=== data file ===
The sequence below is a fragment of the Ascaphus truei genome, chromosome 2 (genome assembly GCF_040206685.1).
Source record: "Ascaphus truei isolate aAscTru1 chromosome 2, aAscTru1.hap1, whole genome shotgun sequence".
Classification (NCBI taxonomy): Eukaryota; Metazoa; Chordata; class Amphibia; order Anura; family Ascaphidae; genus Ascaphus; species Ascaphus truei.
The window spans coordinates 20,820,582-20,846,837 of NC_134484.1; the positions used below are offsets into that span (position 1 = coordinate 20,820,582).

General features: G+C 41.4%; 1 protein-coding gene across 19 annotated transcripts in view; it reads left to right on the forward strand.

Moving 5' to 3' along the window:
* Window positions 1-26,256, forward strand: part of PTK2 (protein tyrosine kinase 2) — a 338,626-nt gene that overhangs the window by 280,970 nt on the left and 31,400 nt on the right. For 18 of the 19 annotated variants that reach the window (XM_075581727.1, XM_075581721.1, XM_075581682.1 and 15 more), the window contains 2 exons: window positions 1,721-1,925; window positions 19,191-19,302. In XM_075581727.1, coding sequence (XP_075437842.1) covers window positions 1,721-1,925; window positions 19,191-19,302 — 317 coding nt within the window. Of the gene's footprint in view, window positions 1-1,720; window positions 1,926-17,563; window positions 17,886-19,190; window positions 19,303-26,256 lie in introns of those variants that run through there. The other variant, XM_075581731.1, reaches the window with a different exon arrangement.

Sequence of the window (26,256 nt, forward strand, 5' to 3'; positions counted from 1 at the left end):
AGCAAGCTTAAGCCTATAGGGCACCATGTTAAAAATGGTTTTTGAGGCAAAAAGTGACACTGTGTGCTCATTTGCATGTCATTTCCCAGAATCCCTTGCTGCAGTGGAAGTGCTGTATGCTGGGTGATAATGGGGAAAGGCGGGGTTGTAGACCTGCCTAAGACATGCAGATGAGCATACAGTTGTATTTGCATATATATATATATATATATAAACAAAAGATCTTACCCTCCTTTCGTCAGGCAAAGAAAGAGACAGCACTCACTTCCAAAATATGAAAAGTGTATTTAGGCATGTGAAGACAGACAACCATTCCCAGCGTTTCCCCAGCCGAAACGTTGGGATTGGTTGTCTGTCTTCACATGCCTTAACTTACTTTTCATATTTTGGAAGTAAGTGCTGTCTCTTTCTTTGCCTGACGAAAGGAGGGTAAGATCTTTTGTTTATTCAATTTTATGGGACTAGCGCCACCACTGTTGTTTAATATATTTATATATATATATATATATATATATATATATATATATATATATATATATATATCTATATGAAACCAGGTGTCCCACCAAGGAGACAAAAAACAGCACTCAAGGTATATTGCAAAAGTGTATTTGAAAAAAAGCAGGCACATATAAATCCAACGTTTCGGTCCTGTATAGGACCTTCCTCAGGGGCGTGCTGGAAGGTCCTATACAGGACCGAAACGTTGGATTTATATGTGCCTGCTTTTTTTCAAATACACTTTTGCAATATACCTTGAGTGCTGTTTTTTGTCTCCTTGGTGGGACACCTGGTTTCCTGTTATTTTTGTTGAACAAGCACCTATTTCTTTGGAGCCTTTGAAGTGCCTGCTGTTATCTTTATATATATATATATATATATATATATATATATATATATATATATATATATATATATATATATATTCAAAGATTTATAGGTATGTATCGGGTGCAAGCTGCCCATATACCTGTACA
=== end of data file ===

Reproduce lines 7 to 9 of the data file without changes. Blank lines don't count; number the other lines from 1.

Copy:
* Window positions 1-26,256, forward strand: part of PTK2 (protein tyrosine kinase 2) — a 338,626-nt gene that overhangs the window by 280,970 nt on the left and 31,400 nt on the right. For 18 of the 19 annotated variants that reach the window (XM_075581727.1, XM_075581721.1, XM_075581682.1 and 15 more), the window contains 2 exons: window positions 1,721-1,925; window positions 19,191-19,302. In XM_075581727.1, coding sequence (XP_075437842.1) covers window positions 1,721-1,925; window positions 19,191-19,302 — 317 coding nt within the window. Of the gene's footprint in view, window positions 1-1,720; window positions 1,926-17,563; window positions 17,886-19,190; window positions 19,303-26,256 lie in introns of those variants that run through there. The other variant, XM_075581731.1, reaches the window with a different exon arrangement.

Sequence of the window (26,256 nt, forward strand, 5' to 3'; positions counted from 1 at the left end):
AGCAAGCTTAAGCCTATAGGGCACCATGTTAAAAATGGTTTTTGAGGCAAAAAGTGACACTGTGTGCTCATTTGCATGTCATTTCCCAGAATCCCTTGCTGCAGTGGAAGTGCTGTATGCTGGGTGATAATGGGGAAAGGCGGGGTTGTAGACCTGCCTAAGACATGCAGATGAGCATACAGTTGTATTTGCATATATATATATATATATATAAACAAAAGATCTTACCCTCCTTTCGTCAGGCAAAGAAAGAGACAGCACTCACTTCCAAAATATGAAAAGTGTATTTAGGCATGTGAAGACAGACAACCATTCCCAGCGTTTCCCCAGCCGAAACGTTGGGATTGGTTGTCTGTCTTCACATGCCTTAACTTACTTTTCATATTTTGGAAGTAAGTGCTGTCTCTTTCTTTGCCTGACGAAAGGAGGGTAAGATCTTTTGTTTATTCAATTTTATGGGACTAGCGCCACCACTGTTGTTTAATATATTTATATATATATATATATATATATATATATATATATATATATATATATATATATCTATATGAAACCAGGTGTCCCACCAAGGAGACAAAAAACAGCACTCAAGGTATATTGCAAAAGTGTATTTGAAAAAAAGCAGGCACATATAAATCCAACGTTTCGGTCCTGTATAGGACCTTCCTCAGGGGCGTGCTGGAAGGTCCTATACAGGACCGAAACGTTGGATTTATATGTGCCTGCTTTTTTTCAAATACACTTTTGCAATATACCTTGAGTGCTGTTTTTTGTCTCCTTGGTGGGACACCTGGTTTCCTGTTATTTTTGTTGAACAAGCACCTATTTCTTTGGAGCCTTTGAAGTGCCTGCTGTTATCTTTATATATATATATATATATATATATATATATATATATATATATATATATATATATATATATATATTCAAAGATTTATAGGTATGTATCGGGTGCAAGCTGCCCATATACCTGTACA